The sealed motor – well, it’s actually not sealed as I later discovered. A pull on the rotor separates the two halves. The bearing checked out well, so no issues here.
IMG 2274
And the underside…

So the last couple of steps in this full service involved lubricating various points on the arm-control mechanism, setting up those to allow adjustment of the Quartz lock circuit and carefully checking and re-checking these adjustments to ensure they are perfect and stable over a decent operating period. The service manual outlines the procedure clearly.

IMG 2258
There are several pivot points and spindles here that should be lubricated with light synthetic oil.

After that the newly repaired bottom went back on, I installed the supplied Stanton cartridge in the supplied JVC headshell, installed that into the tonearm and then carefully aligned the cartridge and set tracking force.


The deck now plays a record very well. It is quiet, wow and flutter is very low and all automatic functions work well. Note that the drive gear attached to the spindle is cracked and it is only a matter of time before the arm return function fails. Even this is no big deal though, the deck itself will continue to play records for many years to come!

IMG 2277
The cracked drive gear is a bummer but will probably stay like this for many more years before finally failing. A cable tie can be applied to cracked gears like this one, to the lower-most section in this case, but one needs to be careful not to make the problem worse.

As always, thanks for reading and don’t hesitate to let me know if I can assist with your JVC turntable, or any other for that matter!

26 thoughts on “JVC QL-F4 DD Turntable Repair & Service”

  1. Beautiful article. Just had my QL-F4 apart to fix its inability to maintain speed. This one has not been dropped. I cleaned the 33/45 speed switch with alcohol and air-gunned it dry. I rotated and returned to original the two pots that seem associated with speed. I saw the corrosive material under the caps that you have detailed and it is eating resistor legs. Did nothing for that. Now it maintains speed without wow and flutter but the QL leds are flashing like crazy monkeys. Fun. Thanks for your article.

    1. HI Mike, My ql-f4 turn table quartz lock still wanders around after lubercating is there quick fix,it throws the music sic.regards dave.

      1. Hi Dave, no quick fix unfortunately, but an experienced eye needed and some TLC I think. Are you able to get your deck in for service?

  2. Great post and photos that proved very helpful for me.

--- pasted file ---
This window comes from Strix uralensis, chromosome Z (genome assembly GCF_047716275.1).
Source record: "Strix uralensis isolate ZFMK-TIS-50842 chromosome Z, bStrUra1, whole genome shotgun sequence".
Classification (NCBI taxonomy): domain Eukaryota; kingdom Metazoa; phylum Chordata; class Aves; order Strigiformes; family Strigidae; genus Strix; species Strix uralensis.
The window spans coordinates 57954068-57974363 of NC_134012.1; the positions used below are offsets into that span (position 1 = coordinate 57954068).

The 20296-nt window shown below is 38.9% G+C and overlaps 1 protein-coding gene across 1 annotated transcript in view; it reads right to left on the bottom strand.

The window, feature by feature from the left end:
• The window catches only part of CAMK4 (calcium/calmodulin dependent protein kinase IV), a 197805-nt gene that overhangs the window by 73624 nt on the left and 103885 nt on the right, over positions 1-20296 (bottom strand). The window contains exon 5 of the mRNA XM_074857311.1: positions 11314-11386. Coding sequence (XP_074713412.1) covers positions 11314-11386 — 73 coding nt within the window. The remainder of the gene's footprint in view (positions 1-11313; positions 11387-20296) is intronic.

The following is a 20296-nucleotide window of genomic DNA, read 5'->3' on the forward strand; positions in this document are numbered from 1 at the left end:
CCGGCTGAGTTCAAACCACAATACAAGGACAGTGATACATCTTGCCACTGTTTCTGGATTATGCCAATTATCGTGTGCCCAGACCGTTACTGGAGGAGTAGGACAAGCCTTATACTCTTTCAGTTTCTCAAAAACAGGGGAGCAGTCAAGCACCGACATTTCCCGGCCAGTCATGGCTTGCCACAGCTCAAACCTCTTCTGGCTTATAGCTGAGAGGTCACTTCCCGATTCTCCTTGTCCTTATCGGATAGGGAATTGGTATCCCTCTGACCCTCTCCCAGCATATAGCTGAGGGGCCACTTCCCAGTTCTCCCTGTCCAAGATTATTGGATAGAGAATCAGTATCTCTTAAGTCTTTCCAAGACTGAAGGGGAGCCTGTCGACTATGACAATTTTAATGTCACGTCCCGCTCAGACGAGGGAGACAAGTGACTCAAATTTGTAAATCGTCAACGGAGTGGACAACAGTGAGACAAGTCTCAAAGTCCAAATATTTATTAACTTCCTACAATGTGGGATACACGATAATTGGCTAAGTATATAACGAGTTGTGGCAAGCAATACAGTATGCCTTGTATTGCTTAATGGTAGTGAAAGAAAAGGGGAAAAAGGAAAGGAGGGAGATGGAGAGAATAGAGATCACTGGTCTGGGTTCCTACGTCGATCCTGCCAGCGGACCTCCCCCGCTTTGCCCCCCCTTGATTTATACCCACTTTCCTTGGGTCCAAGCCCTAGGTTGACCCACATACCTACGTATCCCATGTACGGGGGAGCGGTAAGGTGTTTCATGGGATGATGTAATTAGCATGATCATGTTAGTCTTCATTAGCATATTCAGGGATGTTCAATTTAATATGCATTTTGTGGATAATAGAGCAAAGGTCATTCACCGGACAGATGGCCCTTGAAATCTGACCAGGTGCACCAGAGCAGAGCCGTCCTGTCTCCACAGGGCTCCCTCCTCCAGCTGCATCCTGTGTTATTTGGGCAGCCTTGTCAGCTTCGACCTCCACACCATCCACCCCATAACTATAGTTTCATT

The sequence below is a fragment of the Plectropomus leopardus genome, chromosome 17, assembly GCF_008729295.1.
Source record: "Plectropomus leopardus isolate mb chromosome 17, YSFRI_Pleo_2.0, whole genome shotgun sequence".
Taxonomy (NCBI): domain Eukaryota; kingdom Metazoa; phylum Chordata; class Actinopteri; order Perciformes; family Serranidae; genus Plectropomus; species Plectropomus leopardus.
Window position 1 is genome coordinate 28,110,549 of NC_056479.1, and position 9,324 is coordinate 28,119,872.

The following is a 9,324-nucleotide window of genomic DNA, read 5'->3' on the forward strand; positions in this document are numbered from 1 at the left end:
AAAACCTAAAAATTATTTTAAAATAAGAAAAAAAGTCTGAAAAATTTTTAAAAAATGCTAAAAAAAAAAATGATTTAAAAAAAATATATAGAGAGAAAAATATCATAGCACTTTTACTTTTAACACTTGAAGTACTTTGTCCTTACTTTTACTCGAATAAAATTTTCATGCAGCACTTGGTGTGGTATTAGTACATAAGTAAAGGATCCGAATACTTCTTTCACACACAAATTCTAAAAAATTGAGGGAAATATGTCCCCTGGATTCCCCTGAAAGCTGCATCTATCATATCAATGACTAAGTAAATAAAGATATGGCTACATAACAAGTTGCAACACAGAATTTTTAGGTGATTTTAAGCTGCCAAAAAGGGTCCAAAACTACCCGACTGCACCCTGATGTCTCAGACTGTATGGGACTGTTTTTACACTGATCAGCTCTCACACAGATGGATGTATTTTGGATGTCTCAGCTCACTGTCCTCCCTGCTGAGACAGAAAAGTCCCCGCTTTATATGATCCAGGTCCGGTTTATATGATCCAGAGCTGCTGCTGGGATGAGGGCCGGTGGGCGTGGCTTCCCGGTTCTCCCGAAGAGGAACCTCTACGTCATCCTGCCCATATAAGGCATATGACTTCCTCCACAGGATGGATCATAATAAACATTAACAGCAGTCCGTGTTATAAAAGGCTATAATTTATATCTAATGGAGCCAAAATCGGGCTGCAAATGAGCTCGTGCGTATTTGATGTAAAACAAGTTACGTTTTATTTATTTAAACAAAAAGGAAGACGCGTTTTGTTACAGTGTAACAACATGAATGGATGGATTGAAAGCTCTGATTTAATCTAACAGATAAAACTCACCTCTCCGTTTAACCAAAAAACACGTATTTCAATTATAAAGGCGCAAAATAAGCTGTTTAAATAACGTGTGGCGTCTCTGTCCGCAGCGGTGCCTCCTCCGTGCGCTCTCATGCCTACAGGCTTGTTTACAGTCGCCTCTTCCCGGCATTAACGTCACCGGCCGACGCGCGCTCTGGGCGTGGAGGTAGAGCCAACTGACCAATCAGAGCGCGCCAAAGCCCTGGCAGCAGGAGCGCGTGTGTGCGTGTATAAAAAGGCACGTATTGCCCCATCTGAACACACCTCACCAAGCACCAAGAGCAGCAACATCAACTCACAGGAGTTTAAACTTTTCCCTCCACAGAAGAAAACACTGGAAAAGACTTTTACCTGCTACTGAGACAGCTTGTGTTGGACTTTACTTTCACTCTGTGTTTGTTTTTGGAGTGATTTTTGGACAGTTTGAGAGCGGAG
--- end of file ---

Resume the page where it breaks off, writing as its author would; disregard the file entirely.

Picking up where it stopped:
I recently found an old JVC QL-F4 turntable in a pile of junk turntables in someone’s garage. My neighbor offered it to me for $25 with a couple vintage LPs to boot, so the deal was done. Aside from the dirt and crud of many years of neglect it didn’t look bad except for the usual scratches in the dust cover. I polished out the haze and scratches with some automotive plastic polish. The electronics and mechanical operation were both good. Just to head of future problems, I replaced all the power supply electrolytic capacitors with upgraded low ESR types that had higher voltage and max temp ratings. In the process of replacing the capacitors and cleaning the corrosive glue off the circuit board, I managed to break the D 809 5.6 volt zener diode that I also replaced. The owner’s manual came with the turntable and was very helpful. I managed to re-calibrate the quartz-lock without the usual oscilloscope. A new elliptical stylus was installed in the Stanton 500 cartridge for $14. The total cash out of pocket was less than $20 for the repair parts. With a little cleaning, lube, and the modest sum of $45 I have a great sounding turntable. This vintage TT has better specs than many new production models. I may be adding an additional headshell and the Audio Technica MLA 440 cartridge, or possibly the Ortofon M2 Blue in the near future.

  3. Hey Mike I just bought this deck, it was one owner, original box, etc, very nice shape. I have the cracked gear too, I was thinking maybe I can glue it. The crack or split is just starting on the gear. I don’t know anything about electronics…forgive me….are the capacitors soldered in or are they plug in. You just made it sound so simple. Thanks Darcy

    1. Hi Darcy, so the drive gear is easy to repair, just clean with a fast drying solvent that won’t harm nylon and glue with cyanoacrylate (super-glue) adhesive. Try to clamp the gear gently though, to ensure the drive ratio doesn’t change from it not being snug on the shaft. Capacitors and other electronic parts are soldered in and need to be carefully desoldered with a desoldering tool or braid and good technique. They can then be replaced with a quality part that should last many years.

  4. Michael Feliciano

    Greetings Mike. Thanks for posting this. I have the same model that is my main livingroom unit. The start / auto switch slips on its shaft and I am planning to tear into there and repair it. After a quick survey of the situation, it looks like I have to completely disassemble this thing to get to that switch. Any pointers on that? Any shortcuts? Thanks for your feedback. It’s a great TT.